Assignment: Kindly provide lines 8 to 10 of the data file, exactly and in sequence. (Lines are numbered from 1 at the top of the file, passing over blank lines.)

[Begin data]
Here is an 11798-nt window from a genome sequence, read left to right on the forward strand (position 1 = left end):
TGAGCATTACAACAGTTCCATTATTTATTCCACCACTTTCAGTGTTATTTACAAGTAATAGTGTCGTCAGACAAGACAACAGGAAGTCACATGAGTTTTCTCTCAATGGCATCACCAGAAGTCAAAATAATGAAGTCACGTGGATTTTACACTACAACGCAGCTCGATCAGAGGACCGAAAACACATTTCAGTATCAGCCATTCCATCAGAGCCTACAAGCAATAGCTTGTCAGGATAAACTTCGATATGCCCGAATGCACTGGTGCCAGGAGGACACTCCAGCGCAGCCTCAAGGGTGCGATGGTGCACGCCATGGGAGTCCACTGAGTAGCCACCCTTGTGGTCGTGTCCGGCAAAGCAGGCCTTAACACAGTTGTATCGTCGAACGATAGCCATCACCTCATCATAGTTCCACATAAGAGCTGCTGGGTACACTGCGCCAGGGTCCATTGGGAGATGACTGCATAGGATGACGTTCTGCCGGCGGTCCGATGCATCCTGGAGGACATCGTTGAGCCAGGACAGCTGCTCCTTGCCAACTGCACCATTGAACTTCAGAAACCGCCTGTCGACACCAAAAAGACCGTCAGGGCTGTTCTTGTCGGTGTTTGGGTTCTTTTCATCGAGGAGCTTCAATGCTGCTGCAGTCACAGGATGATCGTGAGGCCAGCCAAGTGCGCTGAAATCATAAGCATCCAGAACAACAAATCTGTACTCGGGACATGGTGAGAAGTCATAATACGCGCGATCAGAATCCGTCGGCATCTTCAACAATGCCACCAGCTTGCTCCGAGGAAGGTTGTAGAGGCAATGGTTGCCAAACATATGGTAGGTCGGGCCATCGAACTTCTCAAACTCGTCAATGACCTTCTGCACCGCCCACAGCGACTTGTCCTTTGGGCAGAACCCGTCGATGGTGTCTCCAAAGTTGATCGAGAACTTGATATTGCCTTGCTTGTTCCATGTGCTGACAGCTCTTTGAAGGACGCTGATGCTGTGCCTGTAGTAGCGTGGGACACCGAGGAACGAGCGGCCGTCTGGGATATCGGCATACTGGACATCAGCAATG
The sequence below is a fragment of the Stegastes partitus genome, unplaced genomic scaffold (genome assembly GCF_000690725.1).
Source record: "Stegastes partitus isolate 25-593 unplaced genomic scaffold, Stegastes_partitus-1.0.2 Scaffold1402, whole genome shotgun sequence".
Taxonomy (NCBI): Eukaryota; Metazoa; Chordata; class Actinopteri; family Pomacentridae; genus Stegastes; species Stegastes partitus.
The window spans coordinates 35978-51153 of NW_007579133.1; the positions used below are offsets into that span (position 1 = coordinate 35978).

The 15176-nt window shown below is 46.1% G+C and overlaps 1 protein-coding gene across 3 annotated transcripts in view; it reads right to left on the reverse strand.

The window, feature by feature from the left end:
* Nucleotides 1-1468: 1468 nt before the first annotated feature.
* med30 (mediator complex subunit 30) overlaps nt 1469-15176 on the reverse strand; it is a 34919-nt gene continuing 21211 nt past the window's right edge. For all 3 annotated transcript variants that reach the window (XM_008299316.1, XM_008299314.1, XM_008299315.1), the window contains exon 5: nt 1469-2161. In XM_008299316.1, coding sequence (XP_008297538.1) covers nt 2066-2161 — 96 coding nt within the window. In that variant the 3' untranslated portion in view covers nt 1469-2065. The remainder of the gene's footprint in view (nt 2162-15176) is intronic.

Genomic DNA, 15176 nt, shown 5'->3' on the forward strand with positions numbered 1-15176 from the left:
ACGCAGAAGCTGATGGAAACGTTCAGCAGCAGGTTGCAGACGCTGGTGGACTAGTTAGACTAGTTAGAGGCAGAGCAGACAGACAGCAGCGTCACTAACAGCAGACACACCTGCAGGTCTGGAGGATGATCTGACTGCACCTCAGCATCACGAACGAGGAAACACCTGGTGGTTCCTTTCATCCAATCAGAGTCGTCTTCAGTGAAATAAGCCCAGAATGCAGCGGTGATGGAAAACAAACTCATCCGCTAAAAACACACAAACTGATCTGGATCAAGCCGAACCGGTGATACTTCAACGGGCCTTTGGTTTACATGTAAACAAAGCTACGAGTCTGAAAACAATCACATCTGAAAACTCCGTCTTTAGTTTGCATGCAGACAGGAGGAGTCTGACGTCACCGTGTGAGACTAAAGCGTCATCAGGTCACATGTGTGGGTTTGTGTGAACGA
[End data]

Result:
The window, feature by feature from the left end:
* Nucleotides 1-1468: 1468 nt before the first annotated feature.
* med30 (mediator complex subunit 30) overlaps nt 1469-15176 on the reverse strand; it is a 34919-nt gene continuing 21211 nt past the window's right edge. For all 3 annotated transcript variants that reach the window (XM_008299316.1, XM_008299314.1, XM_008299315.1), the window contains exon 5: nt 1469-2161. In XM_008299316.1, coding sequence (XP_008297538.1) covers nt 2066-2161 — 96 coding nt within the window. In that variant the 3' untranslated portion in view covers nt 1469-2065. The remainder of the gene's footprint in view (nt 2162-15176) is intronic.